Robotics stocks are shares in the companies leading the automation revolution. But are we poised for a robot revolution? Find out here.
- What are robotics stocks
- Types of robotics stocks
- Should I invest in robotics?
- How to invest in robotics
- Robotics companies to watch in 2023
What are robotics stocks?
Robotics stocks are publicly listed companies involved in the robotics industry. As robots play an increasingly important role in our lives – and the global economy – they’ve come into renewed focus from investors.
Many key robotics companies, including perhaps the best known of all, Boston Dynamics, aren’t available to trade. But there is still plenty of opportunity across the sector for investors and traders alike.
Types of robotics stocks
Robotics is a big field, and there’s a lot of variation among the players within. Before you decide to buy or sell robotics stocks, it’s worth researching the different types of companies you’ll encounter.
Here are a few key areas that comprise the industry.
Medical robotics companies
Medical robotics companies make machines that support surgical and healthcare processes, helping medical professionals complete procedures faster and with greater precision. Robots in this area tend to be divided into two categories: surgical robots and medical robots.
The latter is a varied category, covering machines that help with diagnosis, rehabilitation, transport and more.
Industrial robotics companies
Industrial robotics companies, on the other hand, make machines that perform various tasks in manufacturing. As automation takes over global industry, these are the businesses are the forefront of the next industrial revolution – driving prices down and enabling increased personalisation.
Security robotics companies
You’ve guessed it – security robotics companies make robots for the security and defence sector. This includes both consumers and militaries, giving stocks in this area a very broad scope. BAE Systems, for example, has a very different customer base than a consumer security firm.
Companies supporting the robotics industry
Beyond these pure-play robotics stocks lay the companies that supply and service the businesses producing automated machinery.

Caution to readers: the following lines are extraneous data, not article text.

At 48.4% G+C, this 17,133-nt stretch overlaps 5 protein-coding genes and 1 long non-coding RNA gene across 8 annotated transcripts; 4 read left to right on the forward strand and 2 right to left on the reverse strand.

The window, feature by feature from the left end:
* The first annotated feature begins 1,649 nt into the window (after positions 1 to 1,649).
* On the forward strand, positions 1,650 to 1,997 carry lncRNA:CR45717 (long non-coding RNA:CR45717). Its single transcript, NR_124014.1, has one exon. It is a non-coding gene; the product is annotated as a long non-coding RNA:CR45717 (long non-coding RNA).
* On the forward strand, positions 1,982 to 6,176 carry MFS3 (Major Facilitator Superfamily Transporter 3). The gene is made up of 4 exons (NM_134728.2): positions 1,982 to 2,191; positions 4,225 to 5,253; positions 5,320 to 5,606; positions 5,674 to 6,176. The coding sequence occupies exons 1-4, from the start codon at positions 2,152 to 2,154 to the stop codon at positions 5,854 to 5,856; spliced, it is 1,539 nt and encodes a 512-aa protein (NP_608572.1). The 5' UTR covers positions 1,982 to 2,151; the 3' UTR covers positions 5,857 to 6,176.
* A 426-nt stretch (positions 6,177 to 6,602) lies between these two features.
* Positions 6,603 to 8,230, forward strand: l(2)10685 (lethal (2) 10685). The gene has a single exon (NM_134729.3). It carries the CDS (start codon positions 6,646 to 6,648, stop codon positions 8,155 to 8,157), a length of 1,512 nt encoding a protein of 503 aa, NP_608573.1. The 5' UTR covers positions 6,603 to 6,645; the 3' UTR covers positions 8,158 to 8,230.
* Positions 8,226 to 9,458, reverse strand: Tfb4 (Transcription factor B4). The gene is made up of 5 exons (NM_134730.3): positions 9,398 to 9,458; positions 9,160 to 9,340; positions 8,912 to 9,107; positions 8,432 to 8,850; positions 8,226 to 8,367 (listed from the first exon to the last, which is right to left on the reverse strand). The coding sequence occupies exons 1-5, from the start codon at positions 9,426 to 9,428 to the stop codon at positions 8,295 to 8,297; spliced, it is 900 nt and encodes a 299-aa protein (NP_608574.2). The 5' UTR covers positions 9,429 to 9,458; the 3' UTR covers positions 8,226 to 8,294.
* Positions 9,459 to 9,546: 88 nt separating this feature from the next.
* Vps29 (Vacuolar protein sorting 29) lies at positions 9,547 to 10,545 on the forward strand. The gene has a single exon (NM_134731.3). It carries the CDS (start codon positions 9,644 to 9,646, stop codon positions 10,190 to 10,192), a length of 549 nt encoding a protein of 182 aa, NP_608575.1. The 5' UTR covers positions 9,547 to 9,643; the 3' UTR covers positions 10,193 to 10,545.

Nvidia, for example, is a leading maker of graphics processing units, used in everything from healthcare robotics to self-driving cars. It might not make any robots in-house, but Nvidia will make more profit when the industry grows and could struggle if it shrinks.
Should I invest in robotics?
Robotics can be an exciting area to invest in. The technology has been growing in usefulness and sophistication for a long time, and many analysts believe that this growth is set to skyrocket in the coming years.
Technological breakthroughs plus an imperative need to address issues such as climate change and an ageing population could see businesses and consumers embrace automation on an unprecedented scale.
However, whether that mass adoption arrives in the next 12 months remains to be seen. As we’ve seen, robotics has been growing for decades, often failing to match the expectations set by analysts and consumers. Humans have been anticipating a robotised future just around the corner for decades, is now the time for it to arrive?
If anything, 2023 has been dominated by a different 'next gen' tech revolution: artificial intelligence. Some will hope, though, that we are on course for robotics to take the markets by storm just as AI has.
If you’re a robo-sceptic, you could consider shorting stocks in the sector. With traditional investing, this can be tricky – especially as many robotics companies don’t offer the same liquidity as blue-chip shares. For CFD traders, however, going short just means selling instead of buying when you open your trade.
Robotics stocks to watch in 2023
The robotics sector offers a lot of diversity for investors, operating across verticals and with vastly different participants. Here are seven companies to consider, listed from biggest to smallest.
Market cap: $760 billion
Several US tech majors are making tentative steps into robotics – including Alphabet, with its ‘Everyday Robots’ initiative – but Tesla has perhaps made the biggest splash so far. The company first announced its humanoid robot Optimus at the 2021 Tesla AI Day, and a year later was able to show a working prototype.
These are early days, however. The prototype was unable to walk or even stand, although another robot (called Bumble-C) did walk across the stage. Many robotics experts compared Optimus unfavourably to other work by leading companies.
For the foreseeable future, then, Tesla remains an electric vehicle company first and foremost. But if it is able to get a useful humanoid robot to market at a competitive price (with Musk claiming Optimus would cost less than a car) then robots could be pivotal to Tesla’s future.